Burns is an expert in reading past climate data from the ratio of oxygen isotopes found in calcite, in speleothems—stalagmites, stalactites and other water-deposited cave features. The ratios indicate seasonal precipitation levels. Burns says data from this study covering approximately 45,000 years agree with modern evidence that the polar jet stream shifts northward in response to climate warming. Further, when the polar jet stream retreats toward the pole, winter precipitation in the Southwest decreases, reducing recharge to underground aquifers.
“We believe this cycle is controlled by the position of the polar jet stream, and that lower moisture levels reach the Southwest from the Pacific Ocean when the climate overall is warmer. Likewise, in periods when the Northern hemisphere’s climate is cooler, the polar jet stream sinks southward and winter rains increase in the desert Southwest, probably in response to advancing glaciers in Northern latitudes,” he says.
Speleothem records collected by Burns and colleagues in New Mexico for this National Science Foundation-supported study are among the first long, high-resolution records of rainfall ever collected for the region.
For such studies, the researchers collect speleothems, in this case stalagmite slices a few inches long from a cave in New Mexico. Speleothems are formed over tens of thousands of years by water seeping through cracks in bedrock and dissolving calcite and aragonite. Depending on temperature, carbon dioxide level and other cave factors, these mineral deposits can precipitate out as stalagmites, stalactites, ribbons, domes or straws.
Analysis of radioactive isotopes and stable oxygen isotopes in the calcite indicate past rainfall over many centuries. “We then try to determine what caused the observed variations at various timescales, from just a few years up to tens of thousands,” Burns says. For the current work, they compared the record with baseline data from Greenland ice cores and with speleothem data from a cave in China, halfway around the world. “This helps to show that the pattern extends across the entire Northern hemisphere,” says Burns.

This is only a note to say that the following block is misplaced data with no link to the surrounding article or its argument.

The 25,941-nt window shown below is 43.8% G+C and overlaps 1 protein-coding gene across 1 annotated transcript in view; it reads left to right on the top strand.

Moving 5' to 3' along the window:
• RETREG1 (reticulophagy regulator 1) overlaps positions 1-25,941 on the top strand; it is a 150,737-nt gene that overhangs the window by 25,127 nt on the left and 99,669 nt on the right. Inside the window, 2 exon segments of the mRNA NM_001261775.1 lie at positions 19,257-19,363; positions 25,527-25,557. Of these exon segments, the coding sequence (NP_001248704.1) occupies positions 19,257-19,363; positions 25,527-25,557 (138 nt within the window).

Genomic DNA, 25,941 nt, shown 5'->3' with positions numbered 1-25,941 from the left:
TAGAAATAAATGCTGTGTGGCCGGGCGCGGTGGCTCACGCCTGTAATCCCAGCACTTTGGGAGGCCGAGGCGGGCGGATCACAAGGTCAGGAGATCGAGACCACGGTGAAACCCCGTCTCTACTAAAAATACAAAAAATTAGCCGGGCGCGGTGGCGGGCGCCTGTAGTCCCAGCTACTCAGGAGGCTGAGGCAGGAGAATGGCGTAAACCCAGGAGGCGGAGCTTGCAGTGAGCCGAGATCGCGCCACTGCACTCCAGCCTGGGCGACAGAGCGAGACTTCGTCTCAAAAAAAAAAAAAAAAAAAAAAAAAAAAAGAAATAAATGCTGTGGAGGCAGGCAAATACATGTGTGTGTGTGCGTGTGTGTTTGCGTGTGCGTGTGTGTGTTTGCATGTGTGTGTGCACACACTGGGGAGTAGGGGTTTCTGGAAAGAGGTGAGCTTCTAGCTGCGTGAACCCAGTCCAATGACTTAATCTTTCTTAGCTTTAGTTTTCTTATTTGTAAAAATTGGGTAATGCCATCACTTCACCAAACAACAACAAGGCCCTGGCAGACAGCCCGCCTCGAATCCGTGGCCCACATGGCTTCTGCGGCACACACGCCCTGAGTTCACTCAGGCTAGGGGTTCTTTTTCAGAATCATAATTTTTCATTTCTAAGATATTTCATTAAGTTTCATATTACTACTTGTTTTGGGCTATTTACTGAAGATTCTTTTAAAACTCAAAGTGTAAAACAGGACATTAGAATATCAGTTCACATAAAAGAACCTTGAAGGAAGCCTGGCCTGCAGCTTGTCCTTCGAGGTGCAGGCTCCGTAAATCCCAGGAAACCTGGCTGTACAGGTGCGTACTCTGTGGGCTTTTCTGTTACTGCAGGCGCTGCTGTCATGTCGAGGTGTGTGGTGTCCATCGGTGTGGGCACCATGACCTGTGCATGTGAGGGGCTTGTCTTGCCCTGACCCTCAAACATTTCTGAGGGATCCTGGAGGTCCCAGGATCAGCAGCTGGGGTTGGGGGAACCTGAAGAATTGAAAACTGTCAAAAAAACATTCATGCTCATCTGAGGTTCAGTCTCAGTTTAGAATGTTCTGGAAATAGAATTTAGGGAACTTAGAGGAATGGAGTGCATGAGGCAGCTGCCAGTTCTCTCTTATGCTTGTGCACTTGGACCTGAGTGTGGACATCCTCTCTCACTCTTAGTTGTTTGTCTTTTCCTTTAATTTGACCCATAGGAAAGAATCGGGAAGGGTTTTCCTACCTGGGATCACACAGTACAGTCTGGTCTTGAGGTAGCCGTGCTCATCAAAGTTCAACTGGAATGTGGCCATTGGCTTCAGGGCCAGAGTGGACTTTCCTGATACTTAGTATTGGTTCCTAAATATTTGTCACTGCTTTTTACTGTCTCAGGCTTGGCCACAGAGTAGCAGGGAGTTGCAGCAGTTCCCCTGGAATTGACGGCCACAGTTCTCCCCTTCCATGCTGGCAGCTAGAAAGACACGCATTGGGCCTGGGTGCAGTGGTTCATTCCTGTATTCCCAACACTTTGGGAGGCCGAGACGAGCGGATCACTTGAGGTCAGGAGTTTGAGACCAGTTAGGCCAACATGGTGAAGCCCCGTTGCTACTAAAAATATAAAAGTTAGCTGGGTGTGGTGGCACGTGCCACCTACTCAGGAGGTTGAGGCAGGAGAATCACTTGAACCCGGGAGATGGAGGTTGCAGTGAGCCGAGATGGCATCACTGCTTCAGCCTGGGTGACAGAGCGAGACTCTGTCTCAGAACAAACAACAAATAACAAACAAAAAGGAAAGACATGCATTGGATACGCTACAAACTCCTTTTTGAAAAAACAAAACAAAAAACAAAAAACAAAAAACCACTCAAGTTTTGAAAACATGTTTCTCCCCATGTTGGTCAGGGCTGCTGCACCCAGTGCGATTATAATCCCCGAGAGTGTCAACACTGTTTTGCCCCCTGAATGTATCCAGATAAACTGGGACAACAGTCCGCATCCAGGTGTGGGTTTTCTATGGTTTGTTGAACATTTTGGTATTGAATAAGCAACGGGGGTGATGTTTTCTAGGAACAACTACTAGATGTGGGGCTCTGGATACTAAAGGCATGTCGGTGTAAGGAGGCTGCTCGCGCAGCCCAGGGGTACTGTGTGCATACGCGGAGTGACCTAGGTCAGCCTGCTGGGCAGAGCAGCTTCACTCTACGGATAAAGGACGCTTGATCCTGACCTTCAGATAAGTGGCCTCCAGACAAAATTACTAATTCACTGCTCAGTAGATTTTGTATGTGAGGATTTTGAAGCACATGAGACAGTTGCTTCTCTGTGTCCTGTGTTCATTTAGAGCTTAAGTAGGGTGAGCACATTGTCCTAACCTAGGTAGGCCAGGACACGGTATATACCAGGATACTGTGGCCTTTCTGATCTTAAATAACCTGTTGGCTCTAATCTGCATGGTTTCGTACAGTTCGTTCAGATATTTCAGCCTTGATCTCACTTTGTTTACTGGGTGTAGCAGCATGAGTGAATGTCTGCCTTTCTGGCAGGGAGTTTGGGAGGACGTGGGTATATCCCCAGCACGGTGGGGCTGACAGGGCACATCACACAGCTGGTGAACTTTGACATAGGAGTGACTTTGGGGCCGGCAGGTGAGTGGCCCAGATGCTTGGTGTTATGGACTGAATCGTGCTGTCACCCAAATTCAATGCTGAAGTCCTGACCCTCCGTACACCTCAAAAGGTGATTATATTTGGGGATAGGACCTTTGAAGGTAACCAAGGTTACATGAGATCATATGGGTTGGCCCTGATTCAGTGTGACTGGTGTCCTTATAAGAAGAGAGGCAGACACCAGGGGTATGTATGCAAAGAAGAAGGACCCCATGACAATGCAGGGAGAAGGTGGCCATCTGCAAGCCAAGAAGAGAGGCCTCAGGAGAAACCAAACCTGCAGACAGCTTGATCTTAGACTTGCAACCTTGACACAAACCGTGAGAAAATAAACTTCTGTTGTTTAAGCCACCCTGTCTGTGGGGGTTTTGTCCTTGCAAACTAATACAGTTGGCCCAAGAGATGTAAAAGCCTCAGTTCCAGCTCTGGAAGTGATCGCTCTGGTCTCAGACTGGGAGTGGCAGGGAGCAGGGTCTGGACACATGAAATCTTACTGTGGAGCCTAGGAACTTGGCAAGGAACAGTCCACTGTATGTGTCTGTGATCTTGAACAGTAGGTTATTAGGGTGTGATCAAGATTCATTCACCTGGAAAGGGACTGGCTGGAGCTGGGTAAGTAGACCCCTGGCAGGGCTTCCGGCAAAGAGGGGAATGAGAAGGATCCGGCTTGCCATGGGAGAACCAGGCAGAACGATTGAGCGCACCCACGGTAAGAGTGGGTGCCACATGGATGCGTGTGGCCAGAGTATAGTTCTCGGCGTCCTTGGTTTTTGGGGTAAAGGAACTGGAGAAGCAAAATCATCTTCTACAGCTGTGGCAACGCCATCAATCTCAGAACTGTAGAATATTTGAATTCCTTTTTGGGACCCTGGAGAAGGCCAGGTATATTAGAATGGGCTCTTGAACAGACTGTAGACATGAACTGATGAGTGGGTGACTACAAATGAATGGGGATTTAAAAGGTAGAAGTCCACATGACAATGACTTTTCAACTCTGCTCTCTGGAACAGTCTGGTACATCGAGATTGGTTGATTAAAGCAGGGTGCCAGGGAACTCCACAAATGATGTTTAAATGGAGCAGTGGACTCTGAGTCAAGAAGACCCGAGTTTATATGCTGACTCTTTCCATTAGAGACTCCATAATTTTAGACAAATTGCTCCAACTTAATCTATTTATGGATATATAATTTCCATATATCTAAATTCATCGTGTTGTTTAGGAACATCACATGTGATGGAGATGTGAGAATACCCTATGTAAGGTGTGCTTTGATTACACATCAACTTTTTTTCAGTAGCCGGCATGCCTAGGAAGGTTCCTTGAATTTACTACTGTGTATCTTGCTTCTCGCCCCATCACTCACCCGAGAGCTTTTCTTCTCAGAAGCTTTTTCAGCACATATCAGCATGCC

This relatively new method of oxygen isotope analysis from calcite sampled from ancient speleothems is practiced by only a few research teams worldwide, but it offers more chronological control and is more precise than previous methods that used lake bed sediment records. However, some have questioned its reproducibility, Burns acknowledges. That’s why it was a very pleasant surprise when he and colleagues learned that without any prearrangement between research teams, another team is reporting very similar conclusions in the same journal issue this week, based on speleothem data from a different cave in the Southwest, but using a different laboratory for isotope analyses.
This coincidental but key validation by a completely separate investigating team should go a long way to answer doubts about the reproducibility of climate records from speleothem analysis, says Burns. “Results from our two groups reproduce each other incredibly well, which is a quite exciting and satisfying validation of the overall method.”Stephen Burns
Stephen Burns | Newswise Science News
Predicting unpredictability: Information theory offers new way to read ice cores
07.12.2016 | Santa Fe Institute
Sea ice hit record lows in November
07.12.2016 | University of Colorado at Boulder
Physicists of the University of Würzburg have made an astonishing discovery in a specific type of topological insulators. The effect is due to the structure of the materials used. The researchers have now published their work in the journal Science.
Topological insulators are currently the hot topic in physics according to the newspaper Neue Zürcher Zeitung. Only a few weeks ago, their importance was...
In recent years, lasers with ultrashort pulses (USP) down to the femtosecond range have become established on an industrial scale. They could advance some applications with the much-lauded “cold ablation” – if that meant they would then achieve more throughput. A new generation of process engineering that will address this issue in particular will be discussed at the “4th UKP Workshop – Ultrafast Laser Technology” in April 2017.
Even back in the 1990s, scientists were comparing materials processing with nanosecond, picosecond and femtosesecond pulses. The result was surprising:...
Have you ever wondered how you see the world? Vision is about photons of light, which are packets of energy, interacting with the atoms or molecules in what...
A multi-institutional research collaboration has created a novel approach for fabricating three-dimensional micro-optics through the shape-defined formation of porous silicon (PSi), with broad impacts in integrated optoelectronics, imaging, and photovoltaics.
Working with colleagues at Stanford and The Dow Chemical Company, researchers at the University of Illinois at Urbana-Champaign fabricated 3-D birefringent...
In experiments with magnetic atoms conducted at extremely low temperatures, scientists have demonstrated a unique phase of matter: The atoms form a new type of quantum liquid or quantum droplet state. These so called quantum droplets may preserve their form in absence of external confinement because of quantum effects. The joint team of experimental physicists from Innsbruck and theoretical physicists from Hannover report on their findings in the journal Physical Review X.
“Our Quantum droplets are in the gas phase but they still drop like a rock,” explains experimental physicist Francesca Ferlaino when talking about the...
16.11.2016 | Event News
01.11.2016 | Event News
14.10.2016 | Event News
09.12.2016 | Life Sciences
09.12.2016 | Ecology, The Environment and Conservation
09.12.2016 | Health and Medicine